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  • We bought a couple of SMA Sunny Island off-grid inverters! Wohooo! I ended up getting my hands on a couple of Chevy Volt batteries and a 3ft x 4ft Hoffman steel box.

    The Sunny Island inverters are capable of tricking my Grid-Tied inverter into thinking the grid is still active and getting them to make power when the grid goes down.

    So now, when we lose power, (3 to 5 times a year) instead of having to listen to a generator screaming all day, I just flip a couple of breakers, push a couple buttons, and the power comes back on like magic! The Sunny Island inverters draw power from the Chevy Volt Lithium Ion battery bank and energize the house with grid-quality power. After a few minutes, when the inverter on the solar array see's the power, it thinks the grid is back up again and it starts pumping juice into the home. If the solar array is making more power than the home is using, the Sunny Island will use the extra power to charge the batteries, and if the batteries are already charged, it can heat water or throttle back the solar array output.

    This thing works great. I can literally disconnect from the grid and run the home indefinitely like nothing was wrong. Well, at least up to the point where the batteries have been cycled to the end of their life span.

    If we get a long string of dark cloudy days or heavy snow and the solar can't keep up, we can then fire up the generator and feed it into the Sunny Island inverters. They will then power the home on generator power and charge the batteries.

    Best addition I have added so far!

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    • Very cool Murphy. What physical size and electrical size are those Volt batteries? Were they a junkyard find? any chance you'd share a pic or 2 of the entire set up?
      I can explain it to you, but I can't understand it for you!

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      • Originally posted by CountryGuy View Post
        Very cool Murphy. What physical size and electrical size are those Volt batteries? Were they a junkyard find? any chance you'd share a pic or 2 of the entire set up?
        The Chevy Volt battery comes as a T shaped assembly that is about 5 feet long and 36 inches wide @ around 400 lbs or so and with a voltage just shy of 400 volts DC max (360 nominal). When you disassemble it, it breaks down into individual modules. There are 9 modules inside, 7 of them are 48 volts, two are at 24 volts. So you combine the two 24v modules and you end up with 8 modules at 48 volts DC. These are bundled together (two in each bundle) but can be split apart into the 12cell @48v. Each weighs 48vdc unit about 45 lbs so its 8 x 45lbs total weight.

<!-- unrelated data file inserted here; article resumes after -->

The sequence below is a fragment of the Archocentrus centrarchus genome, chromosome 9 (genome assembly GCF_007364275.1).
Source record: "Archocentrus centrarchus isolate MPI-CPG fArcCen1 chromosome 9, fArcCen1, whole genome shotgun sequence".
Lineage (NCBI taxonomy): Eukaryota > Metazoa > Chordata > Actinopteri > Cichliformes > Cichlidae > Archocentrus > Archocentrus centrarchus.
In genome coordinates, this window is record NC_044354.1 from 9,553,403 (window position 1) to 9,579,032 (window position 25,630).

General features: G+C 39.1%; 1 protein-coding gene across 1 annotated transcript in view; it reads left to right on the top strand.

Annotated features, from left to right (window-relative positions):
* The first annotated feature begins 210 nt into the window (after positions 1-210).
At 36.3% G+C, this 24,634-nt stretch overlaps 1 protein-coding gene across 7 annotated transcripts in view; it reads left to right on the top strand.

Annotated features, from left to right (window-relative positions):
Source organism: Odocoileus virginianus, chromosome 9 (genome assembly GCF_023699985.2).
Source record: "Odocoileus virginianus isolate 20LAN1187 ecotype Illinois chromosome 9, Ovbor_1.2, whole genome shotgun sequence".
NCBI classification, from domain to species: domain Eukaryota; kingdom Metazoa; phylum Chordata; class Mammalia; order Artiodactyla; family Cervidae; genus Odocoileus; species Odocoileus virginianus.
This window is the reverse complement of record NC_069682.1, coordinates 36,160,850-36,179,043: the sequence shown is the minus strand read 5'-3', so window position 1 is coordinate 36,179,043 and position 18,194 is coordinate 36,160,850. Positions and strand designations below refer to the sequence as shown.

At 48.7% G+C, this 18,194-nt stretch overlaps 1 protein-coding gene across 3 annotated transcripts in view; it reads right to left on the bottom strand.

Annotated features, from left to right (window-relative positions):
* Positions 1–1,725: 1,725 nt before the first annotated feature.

Each bundle of two 48vdc modules is about 9 inches wide, 9 inches tall, and 19 inches long. I found mine on Craigslist.

        My unit is sitting behind a pile of prepper supplies and other crap as we are re-arraigning the basement. My stuff has been spread out over a dozen different kinds of shelving units. From those plastic home depot things to some home-built shelves, it looks kind of disorganized. I got my hands on a bunch of heavy duty retail Gondola Shelving and am transferring everything over so the basement looks like a bomb hit it right now.

        If you google Chevy Volt battery, there's a lot of information on them as well as a lot of youtube video's of people using them for off-grid solar storage. Most are messy do-it-yourself builds and not very professional, but they provide a good idea of how it works.

        The real magic comes from the Sunny Island system. Beyond my own solar system, I could actually cause other grid-tied inverters in the neighborhood to kick in and produce power in an SHTF collapse type of event. I know of two other solar homes within a 1/2 mile of me.

        Check out the video:
        https://www.youtube.com/watch?v=rA0msd2ZQWI

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        • Thank Murphy. So in your opinion how do the Volt batteries compare to the deep cycle forklift and marine batteries people use in higher end battery banks, equal or better?
          I can explain it to you, but I can't understand it for you!

          Comment


          • Originally posted by CountryGuy View Post